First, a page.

Harriet Harman, deputy leader of the Labour Party, faced a barrage of criticism from the UK's gambling industry after suggesting betting shops were blighting high streets and communities in low income areas.

Speaking at the Business in Sport and Leisure conference in London, Harman received a hostile reception and barracking from an audience including Britain's biggest bookmakers and trade representatives from the gambling sector.

Harman, appointed Labour's culture spokesperson in October, raised concerns over what she described as a proliferation of betting shops in hard up areas such as her constituency in Peckham, south London.

One thing I've done since I came into this post is focussed on what's happening on the high streets in low income areas, wanting to make sure they don't become blighted by too many betting shops that are becoming like mini casinos, Harman told delegates at the conference at Lord's cricket ground.

Harman published a report on Tuesday raising concerns over the number of betting shops on high streets and the impact of so-called B2 gambling machines, which have maximum stakes of 100 pounds and have been linked to problem gambling.

High street bookmakers such as William Hill and Ladbrokes are limited to having only four of the machines in each of their shops.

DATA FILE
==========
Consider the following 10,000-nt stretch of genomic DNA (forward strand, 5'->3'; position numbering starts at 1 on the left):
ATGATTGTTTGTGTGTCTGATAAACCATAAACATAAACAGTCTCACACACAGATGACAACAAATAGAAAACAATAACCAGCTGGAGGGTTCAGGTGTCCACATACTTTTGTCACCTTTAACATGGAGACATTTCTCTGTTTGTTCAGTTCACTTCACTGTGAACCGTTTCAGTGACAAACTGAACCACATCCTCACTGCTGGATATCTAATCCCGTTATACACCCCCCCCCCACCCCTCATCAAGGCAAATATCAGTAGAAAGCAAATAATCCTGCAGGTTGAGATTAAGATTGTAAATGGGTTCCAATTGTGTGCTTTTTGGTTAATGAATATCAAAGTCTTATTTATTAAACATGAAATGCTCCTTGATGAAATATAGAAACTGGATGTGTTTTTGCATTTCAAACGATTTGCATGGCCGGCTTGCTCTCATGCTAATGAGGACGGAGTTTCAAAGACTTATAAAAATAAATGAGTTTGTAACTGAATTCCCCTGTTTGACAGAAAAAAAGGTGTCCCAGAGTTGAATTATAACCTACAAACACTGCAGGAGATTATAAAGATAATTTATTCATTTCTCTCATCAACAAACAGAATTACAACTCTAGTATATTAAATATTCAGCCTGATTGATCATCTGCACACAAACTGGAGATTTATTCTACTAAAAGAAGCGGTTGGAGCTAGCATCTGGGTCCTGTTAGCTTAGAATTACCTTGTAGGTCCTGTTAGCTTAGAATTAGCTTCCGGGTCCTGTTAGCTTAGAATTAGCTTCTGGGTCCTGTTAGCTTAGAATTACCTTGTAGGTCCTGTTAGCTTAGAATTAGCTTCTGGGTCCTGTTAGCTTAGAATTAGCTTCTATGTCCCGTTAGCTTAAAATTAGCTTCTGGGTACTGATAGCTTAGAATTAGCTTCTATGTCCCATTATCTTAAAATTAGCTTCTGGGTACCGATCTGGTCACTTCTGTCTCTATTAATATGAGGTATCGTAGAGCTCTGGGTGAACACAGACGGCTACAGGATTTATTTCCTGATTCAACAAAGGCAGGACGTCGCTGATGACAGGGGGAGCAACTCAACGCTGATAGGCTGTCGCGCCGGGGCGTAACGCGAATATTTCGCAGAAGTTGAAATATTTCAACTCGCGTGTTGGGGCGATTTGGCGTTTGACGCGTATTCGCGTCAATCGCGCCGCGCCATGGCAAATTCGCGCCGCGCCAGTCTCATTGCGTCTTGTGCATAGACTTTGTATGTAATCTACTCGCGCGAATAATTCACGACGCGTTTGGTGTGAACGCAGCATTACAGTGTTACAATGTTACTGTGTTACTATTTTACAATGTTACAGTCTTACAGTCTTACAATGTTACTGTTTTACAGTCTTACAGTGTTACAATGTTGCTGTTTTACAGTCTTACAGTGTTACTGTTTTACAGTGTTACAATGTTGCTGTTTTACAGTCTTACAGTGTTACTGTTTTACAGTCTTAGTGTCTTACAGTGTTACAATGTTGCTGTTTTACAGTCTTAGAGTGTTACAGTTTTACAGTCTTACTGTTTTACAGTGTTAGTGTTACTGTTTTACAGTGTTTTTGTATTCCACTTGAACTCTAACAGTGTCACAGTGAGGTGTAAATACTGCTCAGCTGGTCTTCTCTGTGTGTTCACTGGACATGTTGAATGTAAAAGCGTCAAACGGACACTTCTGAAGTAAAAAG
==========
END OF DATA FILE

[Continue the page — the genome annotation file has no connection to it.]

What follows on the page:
I understand that the way to deal with that is to open more shops so you can get more machines onto the high street. People in my area are protesting about all these betting shops opening. They feel that it's unbalancing the high street, Harman told the conference.

Ladbrokes' Corporate Affairs Director Ciaran O'Brien said there was no evidence of a proliferation of betting shops and some claims about problem gambling were not supported by the evidence.

The total number of betting shops has remained static over the last six years. It's actually half the number that were in Britain in the 1970s, he told the conference.

The average spend on machines is about 9 pounds per hour so it's not excessive. The betting industry is a well regulated mainstream leisure activity. We do train our staff very carefully on issues like problem gambling.

Dirk Vennix, chief executive of the Association of British Bookmakers which represents large gambling companies such as Ladbrokes, William Hill and Gala Coral as well as smaller independents, also questioned Harman's assertions.

There is no evidence for the links which you are suggesting between problem gambling and the presence of betting shops on the high street. We're keeping 40,000 people in work and also giving a billion pounds to the treasury, he said.

Harman said she accepted that in some areas there was no problem but cited Southwark in south London as an example of an area where the number of betting shops had spiralled out of control.

In the London Borough of Southwark we've got 76 betting shops and there's been an absolute burgeoning of them. The point is that local people should be able to say we've got enough betting shops on our high street, she said.

The number of problem gamblers in Britain has increased since 2007 and the proportion of adults who gamble has risen, according to a study published by the Gambling Commission, the industry regulator.

Gambling Minister John Penrose declined to comment on Harman's concerns.

(Editing by Elaine Hardcastle)